My first real time CouchSurfing, and my first real time surfing alone, I contacted a man named Manolo and he agreed to let me stay for a provisional 2 days. Two days turned into five, and I couldn’t be luckier!
Manolo lives a few minutes away from downtown Sevilla in a pueblo called Valencina de la Concepción. Here’s a view of his street:
Although living in Valencina meant that I wasn’t getting to explore or know Sevilla very well, it was a solid introduction the Spanish tempo of life. Here’s how a typical day went with Manolo, who is a retired lawyer:
Wake up, get dressed.
Have breakfast. This is tostada con tomate, fresh-squeezed orange juice (4 halved oranges and an electric juicer), and a cup of tea or coffee. Still hungry? Have a banana or an apple:
Drive to Sevilla to do errands for a few hours. For me, this meant looking at pisos and finding a place to catch wi-fi, getting a cell phone, and generally trying not to get lost.
Go on a trip! We went to the cuevas (caves) in Aracena and then drove to the top of the hill to the church.
Siesta! Take a nap or go swimming. Or, take a nap and then go swimming! He has a beautiful pool:
At the foreground of the picture, where the potted plants are, is a well. You can recognize the pulley hanging from the top right. In the lower left of the picture, in the midground, is my laundry hanging out to dry. We always did laundry during siesta because the sun was hot and everything would be dry within an hour. In the top right corner you can see jasmine flowers. They smelled so good that I picked some and put then in a glass of water by my bed.
Lunch! Sometimes we went out to eat, especially if we were still in Sevilla or on our way back from Sevilla. Sometimes we stayed at Manolo’s and ate at the table by the pool.
Head back to Sevilla, but this time for fun. We would explore the different barrios (neighborhoods) and Manolo would tell me about them. The first night we went to Los Remedios which is in Triana across the river. We ate at a pizza place called Sloppy Joe’s, which is owned by an American who used to be a pilot. We ate pizza espinaca (spinach pizza) and garlic bread. The sauce on the pizza was made out of spinach instead of tomato, and it was delicious with a nice thin crust!
Another night we spend wandering in barrio Santa Cruz, which is the old Jewish Quarter. The buildings are very close together here, and the streets are very short and branch off in every which way. Every time I come here I get completely lost! We passed by the old Arab bath house, the best flamenco show in town, and some of Manolo’s favorite cafés. This is where Manolo was born and grew up, so he knew a lot of people, shop-owners, and history.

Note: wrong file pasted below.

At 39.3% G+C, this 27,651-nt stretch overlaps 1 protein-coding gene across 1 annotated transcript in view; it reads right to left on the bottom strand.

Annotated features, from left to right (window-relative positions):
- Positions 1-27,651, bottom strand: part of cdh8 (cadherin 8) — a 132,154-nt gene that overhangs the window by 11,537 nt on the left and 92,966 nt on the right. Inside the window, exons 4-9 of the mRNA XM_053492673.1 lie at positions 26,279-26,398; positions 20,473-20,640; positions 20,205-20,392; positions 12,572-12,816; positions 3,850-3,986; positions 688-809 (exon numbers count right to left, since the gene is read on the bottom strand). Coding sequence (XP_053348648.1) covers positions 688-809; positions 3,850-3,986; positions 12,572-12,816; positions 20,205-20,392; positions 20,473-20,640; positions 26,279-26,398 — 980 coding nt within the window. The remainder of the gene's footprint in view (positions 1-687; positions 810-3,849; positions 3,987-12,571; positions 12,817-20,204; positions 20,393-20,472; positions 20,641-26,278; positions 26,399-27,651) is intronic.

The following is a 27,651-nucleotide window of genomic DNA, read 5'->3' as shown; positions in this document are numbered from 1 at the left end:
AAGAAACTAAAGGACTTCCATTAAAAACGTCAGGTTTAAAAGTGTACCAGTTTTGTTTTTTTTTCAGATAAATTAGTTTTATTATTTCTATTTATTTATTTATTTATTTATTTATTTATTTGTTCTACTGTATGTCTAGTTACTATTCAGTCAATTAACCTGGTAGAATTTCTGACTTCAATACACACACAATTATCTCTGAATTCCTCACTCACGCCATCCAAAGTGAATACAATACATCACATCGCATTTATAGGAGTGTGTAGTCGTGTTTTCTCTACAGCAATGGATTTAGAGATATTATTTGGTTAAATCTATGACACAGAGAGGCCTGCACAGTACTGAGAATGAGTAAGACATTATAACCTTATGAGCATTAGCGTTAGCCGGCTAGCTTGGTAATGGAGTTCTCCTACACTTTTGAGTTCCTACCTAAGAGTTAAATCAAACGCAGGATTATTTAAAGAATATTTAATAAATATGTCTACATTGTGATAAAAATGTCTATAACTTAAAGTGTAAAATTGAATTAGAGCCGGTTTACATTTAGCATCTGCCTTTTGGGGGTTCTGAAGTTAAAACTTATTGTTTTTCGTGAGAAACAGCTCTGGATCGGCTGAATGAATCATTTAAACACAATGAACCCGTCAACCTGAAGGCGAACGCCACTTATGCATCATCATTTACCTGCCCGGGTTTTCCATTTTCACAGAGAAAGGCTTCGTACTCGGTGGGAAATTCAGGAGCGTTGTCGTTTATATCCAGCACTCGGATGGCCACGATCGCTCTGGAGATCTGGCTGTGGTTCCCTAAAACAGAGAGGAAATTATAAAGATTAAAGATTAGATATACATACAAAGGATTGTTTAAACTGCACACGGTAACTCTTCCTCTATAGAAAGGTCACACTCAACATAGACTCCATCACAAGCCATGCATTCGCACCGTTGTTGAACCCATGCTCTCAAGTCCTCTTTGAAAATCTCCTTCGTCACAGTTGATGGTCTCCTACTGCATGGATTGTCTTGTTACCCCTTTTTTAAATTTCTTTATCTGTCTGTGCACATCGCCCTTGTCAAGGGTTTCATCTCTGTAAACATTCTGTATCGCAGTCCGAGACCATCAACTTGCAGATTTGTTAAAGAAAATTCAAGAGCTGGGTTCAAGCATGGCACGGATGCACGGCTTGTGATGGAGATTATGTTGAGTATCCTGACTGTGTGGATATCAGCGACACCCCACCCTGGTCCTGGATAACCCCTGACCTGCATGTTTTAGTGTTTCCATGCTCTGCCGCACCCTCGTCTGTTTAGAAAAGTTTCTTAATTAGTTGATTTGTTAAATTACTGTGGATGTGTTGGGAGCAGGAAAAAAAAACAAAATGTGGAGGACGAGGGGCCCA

Another night we walked past Plaza de España to look at the old exhibition center all lit up for night. Practicing just outside was the drum corps for Semana Santa. He showed me a famous statue where all the high school kids go when they are dating. The statue forms a bench all the way around an old tree. The Three Graces sit flirtatiously on one side of the tree, and a young cupid lays over their shoulder. On the other side of the tree an older cupid lays, collapsed, arrows broken. Tucked into one of the The Three Grace’s hands was a piece of paper with “I love you like crazy” written in Spanish with different handwriting on either side.
Finally it is time for dinner. Usually we have tapas and drinks. Here we are getting vegetarian tapas near Plaza Alfalfa:
A few times we went to a bodega for a bigger meal. My favorite meal was at a bodega near Manolo’s house, so not in Sevilla center. We ate with his friend and his friend’s wife. We had gazpacho, espinaca con tomate, bruschetta, tarta, olivos, and more. Including drinks, dessert, and enough food to fill 4 people, the bill came to only 11 euro each. The bodega is known for making its own wine. Large barrels lined one side of the wall, big, brown, and marked with chalk for the date they were created. The owner of the bodega said that October was the best time to drink it because it was the freshest (so we had perfect timing!). It was white wine with a bit of a kick, a little like sherry:
Usually by midnight I was getting very sleepy. The first couple of days I didn’t take a nap for siesta and my energy was too low to keep on going. After I started taking naps, I could stay up more easily until 2 am.
Finally, it was my last day with Manolo. I had adjusted so much to staying at his house that it almost felt like moving to Spain all over again when we dropped off all my things at the new piso. Now on my second day here I feel a lot more comfortable, and it’s nice being able to walk to whatever I want to do on my own time.
Manolo and I will keep in touch, though. It’s nice to know that I have a friend in Sevilla!